Using Flow Sensors to Monitor Process System Health

November 2, 2014
Craig Correia

Pharmaceutical Technology, Pharmaceutical Technology-11-02-2014, Volume 38, Issue 11

Using flow sensors, operators can monitor compressed-air use to help identify problems early and provides data for improving energy efficiency.

Compressed air is used throughout the pharmaceutical manufacturing facility to actuate valves, manipulate products, or pressurize vessels in processes from API production to secondary packaging equipment and at every process in between. Proper monitoring of compressed airflow and consumption can tell operations personnel much about the health of the system and provide specific and crucial diagnostic information before larger problems occur. Monitoring also provides necessary data to ensure that long-term energy costs in the plant do not mysteriously increase.

Most applications or skids used in pharmaceutical production and packaging have an air preparation assembly on the front end (see Figure 1) to regulate pressure, filter the air to cleanliness levels required by FDA, provide a manual on/off valve, and monitor the system pressure. The pressure sensor in this assembly will alert the control system if there is a pressure drop that will cause actuation components to not perform properly or a pressure spike that can result in component or instrument damage.

Flow is related to but independent of the principles of air pressure. Although air pressure determines the amount of force or torque at the field device, the proper volume of air must be supplied to reach and maintain the pressure. Volumetric flow, however, is seldom measured in pharmaceutical plants today.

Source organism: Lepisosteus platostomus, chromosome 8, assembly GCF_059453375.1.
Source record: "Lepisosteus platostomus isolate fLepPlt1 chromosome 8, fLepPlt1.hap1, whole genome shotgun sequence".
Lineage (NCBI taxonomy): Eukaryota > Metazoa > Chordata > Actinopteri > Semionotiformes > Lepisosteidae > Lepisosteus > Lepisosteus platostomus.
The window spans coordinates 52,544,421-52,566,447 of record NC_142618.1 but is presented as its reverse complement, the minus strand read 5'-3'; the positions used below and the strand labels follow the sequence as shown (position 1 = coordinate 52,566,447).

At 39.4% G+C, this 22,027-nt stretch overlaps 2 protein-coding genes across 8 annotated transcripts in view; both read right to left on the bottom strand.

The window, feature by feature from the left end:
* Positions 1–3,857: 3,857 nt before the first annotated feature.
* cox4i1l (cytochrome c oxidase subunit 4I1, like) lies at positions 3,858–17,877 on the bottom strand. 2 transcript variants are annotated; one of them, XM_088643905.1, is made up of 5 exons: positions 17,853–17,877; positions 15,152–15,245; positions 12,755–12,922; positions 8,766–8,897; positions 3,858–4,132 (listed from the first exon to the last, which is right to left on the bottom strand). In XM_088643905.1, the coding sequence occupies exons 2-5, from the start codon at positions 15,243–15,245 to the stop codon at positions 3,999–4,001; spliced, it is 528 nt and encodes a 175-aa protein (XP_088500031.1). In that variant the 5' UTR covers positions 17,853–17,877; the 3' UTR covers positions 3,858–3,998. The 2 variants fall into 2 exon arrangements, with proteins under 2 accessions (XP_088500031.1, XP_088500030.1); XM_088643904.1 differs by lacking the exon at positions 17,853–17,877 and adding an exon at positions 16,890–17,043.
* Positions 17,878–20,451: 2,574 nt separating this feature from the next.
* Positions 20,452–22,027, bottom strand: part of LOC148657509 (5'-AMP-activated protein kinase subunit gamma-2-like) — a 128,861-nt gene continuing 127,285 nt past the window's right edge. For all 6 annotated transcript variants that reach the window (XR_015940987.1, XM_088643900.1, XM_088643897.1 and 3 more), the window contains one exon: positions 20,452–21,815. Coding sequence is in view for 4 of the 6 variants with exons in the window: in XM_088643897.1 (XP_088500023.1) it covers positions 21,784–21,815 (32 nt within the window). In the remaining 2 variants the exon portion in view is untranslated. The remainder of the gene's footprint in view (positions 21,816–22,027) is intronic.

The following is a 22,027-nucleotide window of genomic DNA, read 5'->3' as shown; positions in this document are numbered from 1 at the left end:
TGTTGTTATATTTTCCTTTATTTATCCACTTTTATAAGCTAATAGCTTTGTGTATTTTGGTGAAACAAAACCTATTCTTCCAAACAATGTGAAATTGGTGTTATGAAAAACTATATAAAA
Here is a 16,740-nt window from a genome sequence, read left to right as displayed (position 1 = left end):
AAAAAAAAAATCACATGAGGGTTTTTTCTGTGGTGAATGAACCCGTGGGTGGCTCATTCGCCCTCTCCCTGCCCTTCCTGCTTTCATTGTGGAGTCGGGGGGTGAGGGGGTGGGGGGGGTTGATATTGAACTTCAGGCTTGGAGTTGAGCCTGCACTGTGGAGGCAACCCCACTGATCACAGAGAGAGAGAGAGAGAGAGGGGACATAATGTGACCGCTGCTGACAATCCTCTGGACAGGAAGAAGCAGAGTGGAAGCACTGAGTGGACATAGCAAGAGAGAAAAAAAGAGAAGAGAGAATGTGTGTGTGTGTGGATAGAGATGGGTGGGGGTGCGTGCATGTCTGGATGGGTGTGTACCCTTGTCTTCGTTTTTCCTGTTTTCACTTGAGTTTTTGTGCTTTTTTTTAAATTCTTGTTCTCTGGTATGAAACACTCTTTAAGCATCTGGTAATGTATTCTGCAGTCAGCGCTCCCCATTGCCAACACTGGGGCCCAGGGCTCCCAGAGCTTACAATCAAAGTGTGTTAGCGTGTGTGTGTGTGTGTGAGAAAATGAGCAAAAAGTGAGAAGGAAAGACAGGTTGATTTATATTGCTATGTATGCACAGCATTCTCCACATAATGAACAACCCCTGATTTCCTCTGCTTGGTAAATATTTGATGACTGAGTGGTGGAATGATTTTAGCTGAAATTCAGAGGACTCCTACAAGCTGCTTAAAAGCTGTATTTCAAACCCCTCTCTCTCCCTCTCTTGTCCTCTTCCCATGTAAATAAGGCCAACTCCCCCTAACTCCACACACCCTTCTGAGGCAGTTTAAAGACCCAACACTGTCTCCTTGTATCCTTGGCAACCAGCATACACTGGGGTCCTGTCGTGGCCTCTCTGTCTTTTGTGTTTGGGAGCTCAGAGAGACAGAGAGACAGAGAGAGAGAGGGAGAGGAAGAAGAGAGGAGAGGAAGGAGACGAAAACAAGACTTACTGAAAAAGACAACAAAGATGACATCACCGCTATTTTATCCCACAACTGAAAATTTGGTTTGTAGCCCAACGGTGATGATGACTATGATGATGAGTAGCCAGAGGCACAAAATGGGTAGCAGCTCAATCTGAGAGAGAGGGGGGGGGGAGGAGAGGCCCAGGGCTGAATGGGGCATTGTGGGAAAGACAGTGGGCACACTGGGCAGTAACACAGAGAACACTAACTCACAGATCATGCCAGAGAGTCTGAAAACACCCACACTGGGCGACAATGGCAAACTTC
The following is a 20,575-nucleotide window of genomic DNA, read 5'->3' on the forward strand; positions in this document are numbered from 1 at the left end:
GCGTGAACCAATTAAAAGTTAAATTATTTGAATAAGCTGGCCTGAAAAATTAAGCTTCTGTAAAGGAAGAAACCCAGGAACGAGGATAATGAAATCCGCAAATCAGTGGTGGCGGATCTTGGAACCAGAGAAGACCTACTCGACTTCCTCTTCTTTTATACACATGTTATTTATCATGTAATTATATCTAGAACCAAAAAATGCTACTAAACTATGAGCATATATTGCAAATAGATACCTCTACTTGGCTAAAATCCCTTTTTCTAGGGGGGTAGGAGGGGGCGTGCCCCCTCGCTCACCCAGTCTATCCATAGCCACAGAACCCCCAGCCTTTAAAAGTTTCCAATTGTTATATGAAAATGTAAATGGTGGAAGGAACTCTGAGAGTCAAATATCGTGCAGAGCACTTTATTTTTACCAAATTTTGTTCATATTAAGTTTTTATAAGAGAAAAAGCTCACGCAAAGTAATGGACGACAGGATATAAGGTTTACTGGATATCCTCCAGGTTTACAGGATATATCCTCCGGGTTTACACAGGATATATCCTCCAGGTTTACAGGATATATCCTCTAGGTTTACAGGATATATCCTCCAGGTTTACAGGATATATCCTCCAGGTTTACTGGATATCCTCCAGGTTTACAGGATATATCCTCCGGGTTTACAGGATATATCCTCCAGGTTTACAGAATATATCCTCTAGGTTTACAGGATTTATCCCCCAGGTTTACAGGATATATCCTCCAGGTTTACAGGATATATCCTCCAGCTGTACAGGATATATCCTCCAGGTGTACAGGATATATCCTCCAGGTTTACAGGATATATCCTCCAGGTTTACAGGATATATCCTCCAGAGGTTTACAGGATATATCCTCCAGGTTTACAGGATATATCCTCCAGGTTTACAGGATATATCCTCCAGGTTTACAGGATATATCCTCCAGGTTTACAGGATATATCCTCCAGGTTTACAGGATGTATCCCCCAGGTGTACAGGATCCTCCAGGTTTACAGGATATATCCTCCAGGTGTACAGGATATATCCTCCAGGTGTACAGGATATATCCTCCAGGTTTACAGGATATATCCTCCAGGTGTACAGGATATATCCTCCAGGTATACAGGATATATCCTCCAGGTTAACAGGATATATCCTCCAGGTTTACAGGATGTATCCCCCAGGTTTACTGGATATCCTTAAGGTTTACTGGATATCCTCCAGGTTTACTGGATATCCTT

A leaking seal inside an actuator or a broken tube might not be enough to cause a pressure drop and can easily go undetected. Without a flow sensor, the problem may not be realized until there is a further or complete failure of the component and a downstream process fails. A pharmaceutical plant can have as many as 5000 pneumatic solenoid valve controlling processes and more than five miles of tubing, so there is a lot of opportunity to improve this analysis.

Flow sensor function
Flow sensors are available as stand-alone products that can be mounted inline in an existing tube or pipe (see Figure 2a) or integrated into an air-preparation assembly with the filter and regulator (see Figure 2b). The flow sensor will send digital and analog signals back to the controller for analysis, data collection, or display on a touch screen. Most are freely programmable to set threshold values, window comparators, and hysteresis directly on the sensor. Flow sensors measure flow rates and/or volumetric air consumption. Flow sensors for compressed air are also suitable for use with nitrogen, thus allowing them to be used to monitor vessel sealing and blankets.

Air loss as failure indicator
In its simplest use, a flow sensor, similarly to a pressure sensor, will provide a digital signal to the controller when its limits are exceeded. The flow sensor complements the pressure sensor well in this basic capacity because it ensures the equipment has the required airflow to function as designed.

Analog data provides an important tool for improving the heath of a system. It is possible to monitor the flow rate of a given process or timeframe and do comparative analysis. This information is available to the controller, where it can be locally analyzed, displayed, maintained in a data log, used to create an alert, or passed on through the supervisory-control and data-acquisition system for further analysis.

An increase in compressed air consumption can be an early indication of:

  • Leaking seals at a quarter-turn actuator or pneumatic-linear actuator

  • Early-stage cracks in piping or welds

  • Failing flexible tubing or fittings